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How to Interpret your Pet's Lab Work

labworkAre you confused when your vet calls you to report blood work results, or when you are at home and you read a long list of letters and numbers that make little sense?

Doctors use blood work in order to diagnose illness, to monitor progress, or many times just to assess your pet's general health during their annual physical exam, or as health screening before an anesthetic procedure. Evaluating a baseline of blood work is often times the very first diagnostic tool your veterinarian will employ in the process of making a diagnosis.

Blood work can be very complex and can target specific conditions, but at the initial illness screening, or for a routine wellness check, your doctor will most likely check a complete blood count, and major internal organ values, or chemistries.

Here is a simple description of what some of these numbers mean:

The CBC (complete blood count) counts the various types of cells that constitute your pet's blood. A CBC gives information on hydration status, anemia, infection, the body's ability to form clots, the ability of the immune system to respond, and others.

o HCT (hematocrit) also at times reported as PCV (packed cell volume) measures the percentage of red blood cells in the blood. It is used to detect anemia and dehydration.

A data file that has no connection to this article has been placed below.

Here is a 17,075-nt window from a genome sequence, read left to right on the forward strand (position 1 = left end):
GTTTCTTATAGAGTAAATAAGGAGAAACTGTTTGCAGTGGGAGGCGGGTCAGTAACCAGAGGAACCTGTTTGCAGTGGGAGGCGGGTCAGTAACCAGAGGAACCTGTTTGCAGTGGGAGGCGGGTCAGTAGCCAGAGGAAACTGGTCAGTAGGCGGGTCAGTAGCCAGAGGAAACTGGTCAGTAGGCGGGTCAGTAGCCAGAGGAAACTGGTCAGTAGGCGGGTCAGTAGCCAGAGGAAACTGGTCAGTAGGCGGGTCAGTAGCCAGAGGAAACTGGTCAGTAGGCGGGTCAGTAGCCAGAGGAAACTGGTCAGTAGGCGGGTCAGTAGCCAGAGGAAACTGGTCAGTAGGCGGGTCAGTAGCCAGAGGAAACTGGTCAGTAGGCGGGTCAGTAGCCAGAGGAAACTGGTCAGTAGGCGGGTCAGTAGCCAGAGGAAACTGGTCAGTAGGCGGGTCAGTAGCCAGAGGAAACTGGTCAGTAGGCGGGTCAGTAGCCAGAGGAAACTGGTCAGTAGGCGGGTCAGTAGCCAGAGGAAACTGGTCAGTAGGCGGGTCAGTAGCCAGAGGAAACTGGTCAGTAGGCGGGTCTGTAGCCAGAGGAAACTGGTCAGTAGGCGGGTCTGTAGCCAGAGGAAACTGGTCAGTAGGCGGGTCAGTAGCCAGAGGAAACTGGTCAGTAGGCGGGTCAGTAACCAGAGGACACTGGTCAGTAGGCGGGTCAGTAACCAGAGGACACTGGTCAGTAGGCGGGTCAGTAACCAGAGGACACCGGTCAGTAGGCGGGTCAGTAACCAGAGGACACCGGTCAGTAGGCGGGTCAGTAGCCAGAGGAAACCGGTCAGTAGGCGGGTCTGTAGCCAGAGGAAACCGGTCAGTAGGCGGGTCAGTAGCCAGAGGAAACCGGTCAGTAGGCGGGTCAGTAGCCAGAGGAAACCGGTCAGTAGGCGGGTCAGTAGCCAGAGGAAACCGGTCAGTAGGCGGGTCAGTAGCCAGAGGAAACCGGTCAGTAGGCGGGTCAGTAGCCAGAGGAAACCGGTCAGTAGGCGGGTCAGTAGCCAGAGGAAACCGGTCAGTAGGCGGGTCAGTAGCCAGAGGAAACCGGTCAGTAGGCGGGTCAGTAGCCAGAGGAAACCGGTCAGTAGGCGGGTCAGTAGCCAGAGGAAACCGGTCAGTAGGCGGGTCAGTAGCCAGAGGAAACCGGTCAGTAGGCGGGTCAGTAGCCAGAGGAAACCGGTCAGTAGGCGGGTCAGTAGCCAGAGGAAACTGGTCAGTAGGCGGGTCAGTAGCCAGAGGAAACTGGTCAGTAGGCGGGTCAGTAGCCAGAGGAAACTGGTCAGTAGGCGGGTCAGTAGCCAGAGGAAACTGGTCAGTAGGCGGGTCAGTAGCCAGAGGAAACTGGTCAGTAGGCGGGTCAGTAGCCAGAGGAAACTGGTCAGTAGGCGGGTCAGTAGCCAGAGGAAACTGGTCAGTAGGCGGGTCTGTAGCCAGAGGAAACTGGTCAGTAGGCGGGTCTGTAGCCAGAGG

o Hb and MCHC (hemoglobin and mean corpuscular hemoglobin concentration) are the oxygen-carrying elements of red blood cells. Low counts usually are associated with anemia.

o WBC (white blood cell count) measures the body's immune cells. Increases or decreases indicate certain diseases or infections. High numbers often indicate bacterial infections, or inflammation in the body.             The WBC consists of GRANS (granulocytes or neutrophils), EOS (eosinophils), Lymphocytes and Monocytes which are types of white blood cells with specific functions.

o PLT (platelet count) is a type of cell involved in forming blood clots. Low numbers indicate inability to clot.

Blood chemistries

Common blood serum tests evaluate organ function, electrolyte status, hormone levels, and more. Some of the most common values checked are:

o ALB (albumin) Is a serum protein that helps evaluate hydration, hemorrhage, and intestinal, liver, and kidney disease.

o ALKP (alkaline phosphatase) and ALT (alanine aminotransferase) are liver enzymes. Elevations may indicate liver damage, Cushing's disease, and active bone growth in young pets (ALKP only). .

o AMYL (amylase) and LIP (lipase) and cPl elevations are markers of pancreatitis.

o BUN (blood urea nitrogen) and CRE (creatinine) are used to evaluate kidney function. Increased blood levels usually indicate kidney disease. but can also be cause by urethral obstruction, shock, and dehydration.

o GLU (glucose) Is a blood sugar. Elevated levels may indicate diabetes mellitus. Low levels can cause collapse, seizures, or coma.

o T4 (thyroxine) is a thyroid hormone. Decreased levels often signal hypothyroidism in dogs, while high levels Indicate hyperthyroidism in cats.

At Westgate Pet Clinic we also check Heartworm/Lyme test yearly in all dogs, and a urinalysis in all senior cats.

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4345 France Avenue South
Minneapolis, MN 55410
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